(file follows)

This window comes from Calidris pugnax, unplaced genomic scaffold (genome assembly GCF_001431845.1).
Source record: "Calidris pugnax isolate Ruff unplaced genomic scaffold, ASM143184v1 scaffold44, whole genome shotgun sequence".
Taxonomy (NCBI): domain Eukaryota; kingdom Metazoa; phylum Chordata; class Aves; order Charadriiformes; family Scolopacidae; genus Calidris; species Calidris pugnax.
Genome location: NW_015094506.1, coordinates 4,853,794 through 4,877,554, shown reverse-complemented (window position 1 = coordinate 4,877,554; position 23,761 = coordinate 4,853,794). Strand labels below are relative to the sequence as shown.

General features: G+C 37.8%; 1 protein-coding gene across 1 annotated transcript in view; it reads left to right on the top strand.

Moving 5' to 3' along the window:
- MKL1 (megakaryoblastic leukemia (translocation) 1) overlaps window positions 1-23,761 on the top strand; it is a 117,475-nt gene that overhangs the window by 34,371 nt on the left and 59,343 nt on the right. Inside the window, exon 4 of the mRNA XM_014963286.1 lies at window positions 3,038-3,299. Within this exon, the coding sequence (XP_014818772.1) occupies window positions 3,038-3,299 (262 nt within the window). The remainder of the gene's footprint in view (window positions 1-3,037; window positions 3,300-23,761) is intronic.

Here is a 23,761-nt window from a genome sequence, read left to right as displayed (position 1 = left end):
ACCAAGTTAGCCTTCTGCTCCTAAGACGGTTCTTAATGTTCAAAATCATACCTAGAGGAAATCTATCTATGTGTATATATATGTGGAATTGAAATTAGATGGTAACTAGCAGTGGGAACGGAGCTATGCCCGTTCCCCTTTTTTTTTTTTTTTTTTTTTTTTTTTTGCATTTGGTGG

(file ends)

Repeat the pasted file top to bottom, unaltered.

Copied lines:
This window comes from Calidris pugnax, unplaced genomic scaffold (genome assembly GCF_001431845.1).
Source record: "Calidris pugnax isolate Ruff unplaced genomic scaffold, ASM143184v1 scaffold44, whole genome shotgun sequence".
Taxonomy (NCBI): domain Eukaryota; kingdom Metazoa; phylum Chordata; class Aves; order Charadriiformes; family Scolopacidae; genus Calidris; species Calidris pugnax.
Genome location: NW_015094506.1, coordinates 4,853,794 through 4,877,554, shown reverse-complemented (window position 1 = coordinate 4,877,554; position 23,761 = coordinate 4,853,794). Strand labels below are relative to the sequence as shown.

General features: G+C 37.8%; 1 protein-coding gene across 1 annotated transcript in view; it reads left to right on the top strand.

Moving 5' to 3' along the window:
- MKL1 (megakaryoblastic leukemia (translocation) 1) overlaps window positions 1-23,761 on the top strand; it is a 117,475-nt gene that overhangs the window by 34,371 nt on the left and 59,343 nt on the right. Inside the window, exon 4 of the mRNA XM_014963286.1 lies at window positions 3,038-3,299. Within this exon, the coding sequence (XP_014818772.1) occupies window positions 3,038-3,299 (262 nt within the window). The remainder of the gene's footprint in view (window positions 1-3,037; window positions 3,300-23,761) is intronic.

Here is a 23,761-nt window from a genome sequence, read left to right as displayed (position 1 = left end):
ACCAAGTTAGCCTTCTGCTCCTAAGACGGTTCTTAATGTTCAAAATCATACCTAGAGGAAATCTATCTATGTGTATATATATGTGGAATTGAAATTAGATGGTAACTAGCAGTGGGAACGGAGCTATGCCCGTTCCCCTTTTTTTTTTTTTTTTTTTTTTTTTTTTGCATTTGGTGG